This result, and some others, makes choice difficult. By f5.6 the Sony is starting to show visibly nonagonal shapes. The CV is showing even (slightly) more visible decagonal shapes. At wider apertures, the Sony is ahead, at this aperture to my taste there is not much in it.
But the cats-eye distortion of the CV bokeh rugby balls is less to my taste than the more rounded Sony shapes. On the other hand there are some (very mild) polishing artefacts visible in a couple of the Sony bokeh balls.
On bokeh grounds (not others) the Sony is looking slightly ahead at this point in testing, but more to come.
Sony FE 2.8/90 Macro: David will compare them directly but so far I can say that the 180g heavier Voigtlander is better corrected for CA and offers a longer working distance (17 cm vs 12.5 cm). Another big difference is that the Sony is an internally focusing AF lens while the Voigtlander is a manual focus lens which extends a lot as you focus closer. Both are excellent lenses optically and I am curious if the Voigtlander can maintain it’s slight advantage at shorter distances.
Zeiss Batis 2.8/135 Apo: Both lenses are as close to technical perfection as currently possible with similar aperture and focal length. The Batis is a little larger, the Voigtlander a little heavier. What sets them really apart is that on offers AF while the other one offers a superior manual focus experience and much better close focusing capacities.
Review | 614 g | $1699 | at B&H (affiliate link)
Tokina 2.5/90 Macro: A legacy lens which is a lot more affordable (still not that affordable for being more than 20 years old). Flare resistance, CA correction, and off center sharpness at f/2.5 are what is most noteable in comparison.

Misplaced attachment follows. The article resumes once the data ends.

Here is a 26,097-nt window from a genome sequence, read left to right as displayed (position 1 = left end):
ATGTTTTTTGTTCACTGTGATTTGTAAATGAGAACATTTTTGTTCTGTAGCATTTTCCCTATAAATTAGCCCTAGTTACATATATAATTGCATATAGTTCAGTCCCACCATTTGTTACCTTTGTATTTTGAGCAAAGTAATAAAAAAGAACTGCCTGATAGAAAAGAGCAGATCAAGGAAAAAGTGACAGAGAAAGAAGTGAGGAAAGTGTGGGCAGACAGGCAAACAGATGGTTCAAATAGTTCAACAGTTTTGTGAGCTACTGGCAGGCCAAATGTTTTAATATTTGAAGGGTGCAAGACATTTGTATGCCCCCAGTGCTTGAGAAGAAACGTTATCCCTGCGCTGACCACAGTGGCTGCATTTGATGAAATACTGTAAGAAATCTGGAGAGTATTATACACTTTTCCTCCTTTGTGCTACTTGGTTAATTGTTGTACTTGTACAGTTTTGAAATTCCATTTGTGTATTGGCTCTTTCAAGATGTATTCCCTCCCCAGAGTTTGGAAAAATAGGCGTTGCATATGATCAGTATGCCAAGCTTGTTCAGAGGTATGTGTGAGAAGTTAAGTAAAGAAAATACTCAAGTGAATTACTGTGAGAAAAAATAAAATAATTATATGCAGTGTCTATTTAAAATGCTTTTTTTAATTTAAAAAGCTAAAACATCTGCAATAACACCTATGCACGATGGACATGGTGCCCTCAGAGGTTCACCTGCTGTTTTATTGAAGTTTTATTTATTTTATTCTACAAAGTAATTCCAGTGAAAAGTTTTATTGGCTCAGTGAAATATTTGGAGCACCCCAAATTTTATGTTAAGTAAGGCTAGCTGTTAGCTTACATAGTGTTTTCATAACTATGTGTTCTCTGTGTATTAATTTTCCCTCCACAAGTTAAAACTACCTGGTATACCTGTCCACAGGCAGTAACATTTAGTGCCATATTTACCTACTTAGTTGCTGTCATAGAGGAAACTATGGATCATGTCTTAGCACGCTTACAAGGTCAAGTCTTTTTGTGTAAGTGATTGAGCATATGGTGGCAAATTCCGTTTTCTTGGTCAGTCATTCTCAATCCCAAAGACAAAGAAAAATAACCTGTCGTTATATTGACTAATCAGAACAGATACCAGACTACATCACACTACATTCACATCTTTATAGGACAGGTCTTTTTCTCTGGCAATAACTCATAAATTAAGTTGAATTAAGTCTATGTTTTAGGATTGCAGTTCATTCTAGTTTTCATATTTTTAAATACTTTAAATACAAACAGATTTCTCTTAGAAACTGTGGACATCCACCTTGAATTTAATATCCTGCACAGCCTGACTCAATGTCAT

My review | ~630 g with adapter | about $300 used | at ebay.com (affiliate link)
Zeiss Macro Planar 2/100: A more affordable manual focus macro which is an excellent lens with the exception that it shows a lot of CA. It also only reaches 1:2 magnification. If you aren’t very sensitive about CA it might be an alternative.
MTF-data | review | 660 g + adapter | about $750 used | at ebay.com (affiliate link)
Zeiss ZE/ZF/Milvus APO 2/135: Also a modern manual focus lens which is faster but only focuses down to a magnification of 1:4. With adapter it is almost 300g heavier but at shared apertures it has less pronounced cat’s eyes, a longer focus throw and of course it can isolate the subject even more so it is an alternative for some applications like portrait photography.
Zeiss C/Y 3.5/100: If your focus is on landscape photography the much smaller and more affordable Zeiss could be a good alternative since it will take really large prints to actually see a difference for that application.
Review | ~380g with adapter
Sony GM 1.8/135: An even sharper (not that it matters) lens which offers very quick AF and is therefore an interesting alternative for those who prefer to use AF and who are willing to pay and carry even more.
So far I am impressed by the Voigtlander 2.5/110 APO Macro. Optically it is hard to find any real fault with it beyond a few minor compromises like vignetting and some flare which any longer lens will display. I will of course perform more tests to make sure of my results but I am already certain that I haven’t tested a technically better lens.
I think the interesting question at least for me will be how often the Voigtlander will end up in my camera bag and how it handles in different roles I would use it for (occasional Macros, Nature Closeups, Portrait, Landscape). I didn’t use my Voigtlander 2/65 a lot after I got the optically inferior but more versatile Voigtlander 1.2/40 which I often paired with a modified Zeiss 2.8/90 since optical perfection by itself isn’t worth much. I think the 2.5/110 will pair well with my 3.5/21 and 1.2/40 but at close to 800g I will need to evaluate how often I actually take it with me. My 2.8/90 weights about a third of it.
Some time later David will explore the macro side more in-depth for which he is more qualified since he is a real macro enthusiast who until now swears by the Sony 2.8/90 Macro. Expect him to have a very close look at the performance of the Voigtlander in it’s macro role.
More Image Samples
You can find these more images in full resolution in this flickr set: Voigtlander 2.5/110 APO.
- Guide to Macro Lenses for the Sony a7 series
- Review: Sony FE 2.8/90 Macro G OSS
- Review: Voigtlander 65 mm F2 Macro APO-Lanthar
- Review: Zeiss Batis Apo Sonnar T* 135mm f2.8